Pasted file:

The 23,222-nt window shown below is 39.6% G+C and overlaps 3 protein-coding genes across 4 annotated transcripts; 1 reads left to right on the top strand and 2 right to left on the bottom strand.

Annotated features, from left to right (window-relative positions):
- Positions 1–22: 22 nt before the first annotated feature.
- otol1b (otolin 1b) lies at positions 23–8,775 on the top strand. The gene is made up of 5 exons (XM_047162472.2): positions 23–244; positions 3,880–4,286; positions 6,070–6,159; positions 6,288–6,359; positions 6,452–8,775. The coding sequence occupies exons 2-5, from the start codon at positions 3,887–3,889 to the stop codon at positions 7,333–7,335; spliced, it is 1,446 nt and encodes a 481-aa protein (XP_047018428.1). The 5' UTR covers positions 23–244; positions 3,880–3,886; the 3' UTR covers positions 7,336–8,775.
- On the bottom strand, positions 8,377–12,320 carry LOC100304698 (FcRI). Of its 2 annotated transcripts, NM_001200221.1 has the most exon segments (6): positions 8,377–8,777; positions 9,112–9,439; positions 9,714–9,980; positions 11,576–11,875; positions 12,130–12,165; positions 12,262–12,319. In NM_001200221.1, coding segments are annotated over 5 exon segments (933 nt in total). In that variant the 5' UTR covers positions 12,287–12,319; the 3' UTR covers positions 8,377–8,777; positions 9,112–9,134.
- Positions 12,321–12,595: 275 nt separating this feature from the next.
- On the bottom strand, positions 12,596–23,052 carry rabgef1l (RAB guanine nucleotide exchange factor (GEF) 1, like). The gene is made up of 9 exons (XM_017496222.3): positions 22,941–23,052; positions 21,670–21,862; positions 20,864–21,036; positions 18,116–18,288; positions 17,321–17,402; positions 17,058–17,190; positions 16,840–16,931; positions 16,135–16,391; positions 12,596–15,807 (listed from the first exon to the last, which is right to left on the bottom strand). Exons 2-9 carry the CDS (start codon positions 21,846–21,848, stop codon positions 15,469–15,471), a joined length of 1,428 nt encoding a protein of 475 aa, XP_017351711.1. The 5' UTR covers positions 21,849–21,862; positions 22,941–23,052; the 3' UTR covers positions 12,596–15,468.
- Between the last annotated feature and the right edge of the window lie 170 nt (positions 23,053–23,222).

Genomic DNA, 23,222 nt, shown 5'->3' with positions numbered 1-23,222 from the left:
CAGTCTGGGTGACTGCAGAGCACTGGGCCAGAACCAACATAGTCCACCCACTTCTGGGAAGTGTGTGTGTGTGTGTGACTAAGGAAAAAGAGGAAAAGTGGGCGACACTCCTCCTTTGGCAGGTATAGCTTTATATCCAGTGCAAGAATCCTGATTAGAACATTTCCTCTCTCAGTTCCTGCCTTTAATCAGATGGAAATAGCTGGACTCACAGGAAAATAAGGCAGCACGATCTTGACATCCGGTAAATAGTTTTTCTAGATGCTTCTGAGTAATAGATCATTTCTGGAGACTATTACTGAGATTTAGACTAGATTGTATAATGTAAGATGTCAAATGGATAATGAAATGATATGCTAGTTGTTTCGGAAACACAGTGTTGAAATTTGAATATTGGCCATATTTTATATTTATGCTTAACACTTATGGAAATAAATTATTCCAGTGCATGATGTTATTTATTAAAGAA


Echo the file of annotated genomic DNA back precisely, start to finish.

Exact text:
The 23,222-nt window shown below is 39.6% G+C and overlaps 3 protein-coding genes across 4 annotated transcripts; 1 reads left to right on the top strand and 2 right to left on the bottom strand.

Annotated features, from left to right (window-relative positions):
- Positions 1–22: 22 nt before the first annotated feature.
- otol1b (otolin 1b) lies at positions 23–8,775 on the top strand. The gene is made up of 5 exons (XM_047162472.2): positions 23–244; positions 3,880–4,286; positions 6,070–6,159; positions 6,288–6,359; positions 6,452–8,775. The coding sequence occupies exons 2-5, from the start codon at positions 3,887–3,889 to the stop codon at positions 7,333–7,335; spliced, it is 1,446 nt and encodes a 481-aa protein (XP_047018428.1). The 5' UTR covers positions 23–244; positions 3,880–3,886; the 3' UTR covers positions 7,336–8,775.
- On the bottom strand, positions 8,377–12,320 carry LOC100304698 (FcRI). Of its 2 annotated transcripts, NM_001200221.1 has the most exon segments (6): positions 8,377–8,777; positions 9,112–9,439; positions 9,714–9,980; positions 11,576–11,875; positions 12,130–12,165; positions 12,262–12,319. In NM_001200221.1, coding segments are annotated over 5 exon segments (933 nt in total). In that variant the 5' UTR covers positions 12,287–12,319; the 3' UTR covers positions 8,377–8,777; positions 9,112–9,134.
- Positions 12,321–12,595: 275 nt separating this feature from the next.
- On the bottom strand, positions 12,596–23,052 carry rabgef1l (RAB guanine nucleotide exchange factor (GEF) 1, like). The gene is made up of 9 exons (XM_017496222.3): positions 22,941–23,052; positions 21,670–21,862; positions 20,864–21,036; positions 18,116–18,288; positions 17,321–17,402; positions 17,058–17,190; positions 16,840–16,931; positions 16,135–16,391; positions 12,596–15,807 (listed from the first exon to the last, which is right to left on the bottom strand). Exons 2-9 carry the CDS (start codon positions 21,846–21,848, stop codon positions 15,469–15,471), a joined length of 1,428 nt encoding a protein of 475 aa, XP_017351711.1. The 5' UTR covers positions 21,849–21,862; positions 22,941–23,052; the 3' UTR covers positions 12,596–15,468.
- Between the last annotated feature and the right edge of the window lie 170 nt (positions 23,053–23,222).

Genomic DNA, 23,222 nt, shown 5'->3' with positions numbered 1-23,222 from the left:
CAGTCTGGGTGACTGCAGAGCACTGGGCCAGAACCAACATAGTCCACCCACTTCTGGGAAGTGTGTGTGTGTGTGTGACTAAGGAAAAAGAGGAAAAGTGGGCGACACTCCTCCTTTGGCAGGTATAGCTTTATATCCAGTGCAAGAATCCTGATTAGAACATTTCCTCTCTCAGTTCCTGCCTTTAATCAGATGGAAATAGCTGGACTCACAGGAAAATAAGGCAGCACGATCTTGACATCCGGTAAATAGTTTTTCTAGATGCTTCTGAGTAATAGATCATTTCTGGAGACTATTACTGAGATTTAGACTAGATTGTATAATGTAAGATGTCAAATGGATAATGAAATGATATGCTAGTTGTTTCGGAAACACAGTGTTGAAATTTGAATATTGGCCATATTTTATATTTATGCTTAACACTTATGGAAATAAATTATTCCAGTGCATGATGTTATTTATTAAAGAA